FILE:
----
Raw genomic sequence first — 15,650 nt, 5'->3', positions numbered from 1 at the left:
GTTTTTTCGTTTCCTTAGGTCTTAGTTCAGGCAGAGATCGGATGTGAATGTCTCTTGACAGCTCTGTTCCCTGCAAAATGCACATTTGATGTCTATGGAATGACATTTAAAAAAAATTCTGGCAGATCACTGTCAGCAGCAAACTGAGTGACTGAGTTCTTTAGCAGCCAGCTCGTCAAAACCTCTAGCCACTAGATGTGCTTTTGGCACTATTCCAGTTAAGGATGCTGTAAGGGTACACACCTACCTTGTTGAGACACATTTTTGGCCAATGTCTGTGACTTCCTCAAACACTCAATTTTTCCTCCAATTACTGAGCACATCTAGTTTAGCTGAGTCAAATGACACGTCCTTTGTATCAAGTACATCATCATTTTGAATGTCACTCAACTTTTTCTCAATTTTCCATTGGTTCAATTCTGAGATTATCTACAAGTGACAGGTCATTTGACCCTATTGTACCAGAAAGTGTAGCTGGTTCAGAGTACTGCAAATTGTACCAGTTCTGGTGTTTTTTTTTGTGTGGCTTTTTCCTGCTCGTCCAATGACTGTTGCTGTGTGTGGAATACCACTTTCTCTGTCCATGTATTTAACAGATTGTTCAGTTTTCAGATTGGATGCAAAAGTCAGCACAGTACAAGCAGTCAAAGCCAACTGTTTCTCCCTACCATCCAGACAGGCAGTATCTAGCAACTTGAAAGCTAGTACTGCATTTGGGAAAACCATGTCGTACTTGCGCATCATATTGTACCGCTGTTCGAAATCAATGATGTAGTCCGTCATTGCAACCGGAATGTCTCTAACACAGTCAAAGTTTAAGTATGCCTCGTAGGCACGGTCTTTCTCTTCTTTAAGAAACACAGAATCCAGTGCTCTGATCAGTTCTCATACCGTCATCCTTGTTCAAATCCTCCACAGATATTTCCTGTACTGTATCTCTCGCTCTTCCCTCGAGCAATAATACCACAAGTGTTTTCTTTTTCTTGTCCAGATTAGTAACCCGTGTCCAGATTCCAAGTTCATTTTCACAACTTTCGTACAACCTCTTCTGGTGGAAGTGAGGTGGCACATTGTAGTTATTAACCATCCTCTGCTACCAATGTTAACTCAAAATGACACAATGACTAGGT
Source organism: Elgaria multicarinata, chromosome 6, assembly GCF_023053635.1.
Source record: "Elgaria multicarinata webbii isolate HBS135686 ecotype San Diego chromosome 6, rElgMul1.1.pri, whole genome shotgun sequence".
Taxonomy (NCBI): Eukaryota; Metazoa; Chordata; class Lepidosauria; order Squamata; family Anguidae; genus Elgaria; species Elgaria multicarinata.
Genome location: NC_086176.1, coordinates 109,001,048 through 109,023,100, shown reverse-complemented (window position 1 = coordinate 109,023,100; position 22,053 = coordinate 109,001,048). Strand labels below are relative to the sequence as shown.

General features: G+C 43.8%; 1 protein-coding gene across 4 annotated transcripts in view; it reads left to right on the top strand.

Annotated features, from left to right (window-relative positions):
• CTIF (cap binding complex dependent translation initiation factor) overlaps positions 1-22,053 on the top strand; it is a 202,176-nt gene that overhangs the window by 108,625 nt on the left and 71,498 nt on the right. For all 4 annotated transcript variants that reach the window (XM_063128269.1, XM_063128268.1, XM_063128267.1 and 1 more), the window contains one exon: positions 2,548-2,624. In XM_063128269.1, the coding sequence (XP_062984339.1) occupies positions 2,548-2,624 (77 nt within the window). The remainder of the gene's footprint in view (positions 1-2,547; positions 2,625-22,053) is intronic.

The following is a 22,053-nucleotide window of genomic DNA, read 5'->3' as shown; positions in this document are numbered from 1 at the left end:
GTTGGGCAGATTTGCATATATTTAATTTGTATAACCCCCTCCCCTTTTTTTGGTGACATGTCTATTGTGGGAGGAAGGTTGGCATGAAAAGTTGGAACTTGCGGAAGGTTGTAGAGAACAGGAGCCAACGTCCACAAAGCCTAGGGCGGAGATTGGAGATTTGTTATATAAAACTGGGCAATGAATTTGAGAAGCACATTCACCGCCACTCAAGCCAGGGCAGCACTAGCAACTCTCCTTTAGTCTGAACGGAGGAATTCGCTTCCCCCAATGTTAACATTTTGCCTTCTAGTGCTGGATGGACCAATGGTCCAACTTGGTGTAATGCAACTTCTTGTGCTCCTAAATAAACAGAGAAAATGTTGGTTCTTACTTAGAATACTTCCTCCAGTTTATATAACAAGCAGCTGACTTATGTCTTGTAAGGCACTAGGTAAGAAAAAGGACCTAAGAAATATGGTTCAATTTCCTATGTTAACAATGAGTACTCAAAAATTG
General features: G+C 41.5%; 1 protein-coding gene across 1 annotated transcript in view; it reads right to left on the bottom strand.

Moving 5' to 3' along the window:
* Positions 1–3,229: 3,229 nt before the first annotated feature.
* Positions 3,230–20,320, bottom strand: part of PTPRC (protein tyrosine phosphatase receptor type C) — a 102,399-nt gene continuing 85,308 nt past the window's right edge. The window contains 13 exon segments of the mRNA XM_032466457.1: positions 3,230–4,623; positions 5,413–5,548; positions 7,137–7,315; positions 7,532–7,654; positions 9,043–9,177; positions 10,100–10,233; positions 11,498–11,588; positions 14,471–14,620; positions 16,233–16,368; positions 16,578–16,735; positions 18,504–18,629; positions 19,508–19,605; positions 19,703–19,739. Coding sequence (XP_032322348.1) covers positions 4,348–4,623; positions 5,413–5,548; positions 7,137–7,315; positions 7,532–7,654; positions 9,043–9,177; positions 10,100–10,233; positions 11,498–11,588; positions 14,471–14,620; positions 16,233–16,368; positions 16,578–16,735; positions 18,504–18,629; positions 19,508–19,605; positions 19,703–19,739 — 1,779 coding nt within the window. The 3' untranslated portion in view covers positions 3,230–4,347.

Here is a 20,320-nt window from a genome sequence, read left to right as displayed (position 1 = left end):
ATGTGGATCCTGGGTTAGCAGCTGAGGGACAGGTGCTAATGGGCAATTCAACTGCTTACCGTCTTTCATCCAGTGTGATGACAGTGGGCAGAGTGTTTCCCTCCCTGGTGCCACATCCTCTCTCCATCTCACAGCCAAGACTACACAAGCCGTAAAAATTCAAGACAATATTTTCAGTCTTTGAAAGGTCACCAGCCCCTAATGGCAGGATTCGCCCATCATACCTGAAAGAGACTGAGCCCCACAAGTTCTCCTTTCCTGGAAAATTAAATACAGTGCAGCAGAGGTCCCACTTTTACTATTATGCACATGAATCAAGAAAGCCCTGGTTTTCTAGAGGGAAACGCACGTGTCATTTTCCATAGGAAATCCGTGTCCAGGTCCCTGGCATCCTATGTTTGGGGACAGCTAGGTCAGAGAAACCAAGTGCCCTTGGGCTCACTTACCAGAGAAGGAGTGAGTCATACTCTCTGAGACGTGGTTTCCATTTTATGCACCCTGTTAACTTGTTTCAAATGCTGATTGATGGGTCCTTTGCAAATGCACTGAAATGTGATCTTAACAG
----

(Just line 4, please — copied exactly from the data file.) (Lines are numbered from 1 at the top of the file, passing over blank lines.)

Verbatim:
Source record: "Elgaria multicarinata webbii isolate HBS135686 ecotype San Diego chromosome 6, rElgMul1.1.pri, whole genome shotgun sequence".